Across the way another person pulled in to the parking lot. It appeared she was going hiking too. Then she pulled on some long waders and put on a heavy overcoat. Well maybe she was going fishing in the river which is probably very cold due to the snow melt. Finally, she put on a head covering complete with mosquito netting that came down below her shoulders and added gloves. That seemed a bit extreme to me. We started off on the hike. A few hundred yards into the hike there was a sign posted that that the meadow the trail went around was flooded. No problem, we would just go as far as we could and then return. We continued on. The mosquitoes were getting worse. A little further on we crossed the river, then entered the woods. Now the mosquitoes were everywhere. Walking quickly did not stop them from attacking. We soon left the woods and broke out into the sun again. This should help I thought. Sunlight and heat should slow them down. I was wrong. All the mosquito spray, sun, swatting, nothing would deter these mosquitoes. Finally, we gave up the hike. We never got to the point of the meadow, where the trail was flooded. On our way out we passed the lady fishing along the river. She didn’t seemed bothered by the mosquitoes at all. She was well prepared. Her preparation no longer seemed extreme. I had a new perspective.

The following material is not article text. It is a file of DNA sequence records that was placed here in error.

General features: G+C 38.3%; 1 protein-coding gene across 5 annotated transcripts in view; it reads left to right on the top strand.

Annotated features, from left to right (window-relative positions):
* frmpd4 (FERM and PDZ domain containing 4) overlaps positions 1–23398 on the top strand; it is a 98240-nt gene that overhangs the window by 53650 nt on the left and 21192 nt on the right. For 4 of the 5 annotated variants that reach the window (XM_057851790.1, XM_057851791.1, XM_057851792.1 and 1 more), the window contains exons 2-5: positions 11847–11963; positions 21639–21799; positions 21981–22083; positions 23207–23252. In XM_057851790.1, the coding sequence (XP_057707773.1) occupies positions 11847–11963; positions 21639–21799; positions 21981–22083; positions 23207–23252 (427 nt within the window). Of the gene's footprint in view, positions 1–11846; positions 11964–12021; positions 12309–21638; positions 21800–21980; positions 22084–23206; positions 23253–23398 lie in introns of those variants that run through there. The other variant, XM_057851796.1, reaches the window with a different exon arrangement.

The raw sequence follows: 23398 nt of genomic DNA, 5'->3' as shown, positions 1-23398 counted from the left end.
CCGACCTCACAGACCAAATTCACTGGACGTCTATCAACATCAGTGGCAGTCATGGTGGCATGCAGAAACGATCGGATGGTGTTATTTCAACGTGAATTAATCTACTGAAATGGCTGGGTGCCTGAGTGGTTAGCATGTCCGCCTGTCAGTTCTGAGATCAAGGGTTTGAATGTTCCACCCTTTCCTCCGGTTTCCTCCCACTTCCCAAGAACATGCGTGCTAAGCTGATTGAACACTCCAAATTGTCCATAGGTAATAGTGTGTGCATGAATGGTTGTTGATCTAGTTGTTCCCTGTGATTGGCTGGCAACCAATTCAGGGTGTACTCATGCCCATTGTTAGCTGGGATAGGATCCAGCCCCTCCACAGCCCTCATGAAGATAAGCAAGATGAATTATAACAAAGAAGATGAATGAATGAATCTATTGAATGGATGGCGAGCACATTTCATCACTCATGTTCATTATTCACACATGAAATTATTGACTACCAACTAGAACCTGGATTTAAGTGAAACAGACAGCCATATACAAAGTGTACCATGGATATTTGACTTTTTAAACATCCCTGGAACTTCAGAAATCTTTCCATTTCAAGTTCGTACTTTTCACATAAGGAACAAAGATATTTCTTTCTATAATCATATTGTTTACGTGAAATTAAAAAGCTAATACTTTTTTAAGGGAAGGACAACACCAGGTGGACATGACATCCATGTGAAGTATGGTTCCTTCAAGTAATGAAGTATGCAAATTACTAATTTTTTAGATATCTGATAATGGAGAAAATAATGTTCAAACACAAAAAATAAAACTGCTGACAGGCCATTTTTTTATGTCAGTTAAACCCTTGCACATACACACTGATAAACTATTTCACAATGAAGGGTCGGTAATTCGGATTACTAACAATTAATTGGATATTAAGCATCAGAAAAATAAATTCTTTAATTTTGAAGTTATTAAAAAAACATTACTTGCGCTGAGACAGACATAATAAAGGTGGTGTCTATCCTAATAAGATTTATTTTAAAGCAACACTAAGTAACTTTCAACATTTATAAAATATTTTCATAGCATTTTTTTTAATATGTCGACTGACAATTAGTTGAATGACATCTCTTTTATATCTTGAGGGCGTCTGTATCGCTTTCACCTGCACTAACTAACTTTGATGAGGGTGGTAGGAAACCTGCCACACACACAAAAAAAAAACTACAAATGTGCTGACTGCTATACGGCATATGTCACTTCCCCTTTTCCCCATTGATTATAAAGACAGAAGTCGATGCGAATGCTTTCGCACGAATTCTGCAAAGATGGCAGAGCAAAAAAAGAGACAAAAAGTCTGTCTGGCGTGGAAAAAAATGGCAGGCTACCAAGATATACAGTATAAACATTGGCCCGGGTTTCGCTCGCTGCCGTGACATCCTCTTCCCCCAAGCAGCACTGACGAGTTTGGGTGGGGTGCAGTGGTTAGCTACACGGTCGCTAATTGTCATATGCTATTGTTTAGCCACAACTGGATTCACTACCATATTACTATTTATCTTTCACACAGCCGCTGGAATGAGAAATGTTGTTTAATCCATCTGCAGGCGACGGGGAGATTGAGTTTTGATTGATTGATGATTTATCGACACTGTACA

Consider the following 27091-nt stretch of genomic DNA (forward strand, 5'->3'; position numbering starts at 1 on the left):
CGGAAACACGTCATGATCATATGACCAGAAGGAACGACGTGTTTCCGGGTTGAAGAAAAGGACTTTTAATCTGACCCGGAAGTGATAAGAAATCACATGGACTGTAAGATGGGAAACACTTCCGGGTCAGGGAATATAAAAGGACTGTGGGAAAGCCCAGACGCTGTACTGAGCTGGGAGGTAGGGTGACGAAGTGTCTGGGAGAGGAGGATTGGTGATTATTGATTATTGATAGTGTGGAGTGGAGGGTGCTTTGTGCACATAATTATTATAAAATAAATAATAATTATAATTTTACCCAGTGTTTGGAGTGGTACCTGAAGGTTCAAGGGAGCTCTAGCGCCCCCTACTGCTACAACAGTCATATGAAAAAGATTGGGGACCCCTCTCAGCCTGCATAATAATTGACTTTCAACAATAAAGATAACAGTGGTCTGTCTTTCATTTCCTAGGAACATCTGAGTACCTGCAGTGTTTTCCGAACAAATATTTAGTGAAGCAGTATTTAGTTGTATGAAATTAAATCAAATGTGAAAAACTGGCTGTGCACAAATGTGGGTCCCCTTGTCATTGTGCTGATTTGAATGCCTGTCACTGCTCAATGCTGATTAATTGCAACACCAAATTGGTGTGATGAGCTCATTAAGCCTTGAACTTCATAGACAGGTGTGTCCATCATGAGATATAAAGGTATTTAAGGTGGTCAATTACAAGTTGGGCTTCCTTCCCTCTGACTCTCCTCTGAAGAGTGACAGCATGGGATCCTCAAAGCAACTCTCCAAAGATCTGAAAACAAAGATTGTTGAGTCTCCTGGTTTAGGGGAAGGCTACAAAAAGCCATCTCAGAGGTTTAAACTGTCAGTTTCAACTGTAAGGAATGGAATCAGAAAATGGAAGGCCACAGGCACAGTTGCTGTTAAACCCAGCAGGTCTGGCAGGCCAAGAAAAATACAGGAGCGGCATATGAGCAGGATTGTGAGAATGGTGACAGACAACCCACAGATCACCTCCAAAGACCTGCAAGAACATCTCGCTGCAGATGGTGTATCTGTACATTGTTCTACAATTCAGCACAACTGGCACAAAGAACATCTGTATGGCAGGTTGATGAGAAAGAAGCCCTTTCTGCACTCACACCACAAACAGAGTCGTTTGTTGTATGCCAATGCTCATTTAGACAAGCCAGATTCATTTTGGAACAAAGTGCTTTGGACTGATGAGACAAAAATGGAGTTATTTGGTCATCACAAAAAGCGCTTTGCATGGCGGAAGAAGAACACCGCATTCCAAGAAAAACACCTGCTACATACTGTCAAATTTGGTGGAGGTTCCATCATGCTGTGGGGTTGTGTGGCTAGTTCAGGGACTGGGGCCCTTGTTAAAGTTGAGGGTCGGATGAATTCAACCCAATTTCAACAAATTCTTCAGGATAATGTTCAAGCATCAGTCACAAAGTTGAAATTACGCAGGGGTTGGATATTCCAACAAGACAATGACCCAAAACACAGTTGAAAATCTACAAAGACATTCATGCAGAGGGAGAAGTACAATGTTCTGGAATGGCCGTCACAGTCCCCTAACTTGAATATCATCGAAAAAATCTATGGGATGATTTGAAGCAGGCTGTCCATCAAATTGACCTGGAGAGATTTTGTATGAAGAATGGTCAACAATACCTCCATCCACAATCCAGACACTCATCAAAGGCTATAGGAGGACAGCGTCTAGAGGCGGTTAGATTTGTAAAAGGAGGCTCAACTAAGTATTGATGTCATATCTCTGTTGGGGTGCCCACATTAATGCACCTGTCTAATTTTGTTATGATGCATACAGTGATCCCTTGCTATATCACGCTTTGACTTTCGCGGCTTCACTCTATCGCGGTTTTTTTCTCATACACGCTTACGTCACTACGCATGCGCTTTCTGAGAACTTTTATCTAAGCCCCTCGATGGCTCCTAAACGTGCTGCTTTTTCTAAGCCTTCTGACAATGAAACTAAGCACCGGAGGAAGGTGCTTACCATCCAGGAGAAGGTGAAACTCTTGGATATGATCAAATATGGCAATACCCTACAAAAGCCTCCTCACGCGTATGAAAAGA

Never did we expect anything like this, we pursued a couple of other hikes in KCNP and never had any more mosquito problems. Just this one hike. We did purchase some mosquito head coverings to take with us for future use!

  3. Hi!
    We just met you guys as you were leaving the Walkers at YWAM. I loved your blog, but I must admit, gave me another reason not to go to Alaska!

    Safe travels!

    1. 🙂 Hi guys!! I understand your thoughts! Keep in mind that once we actually got TO ALASKA we had very little issues. We heard from friends that went north to the Arctic Circle were successful in finding mosquitos there however!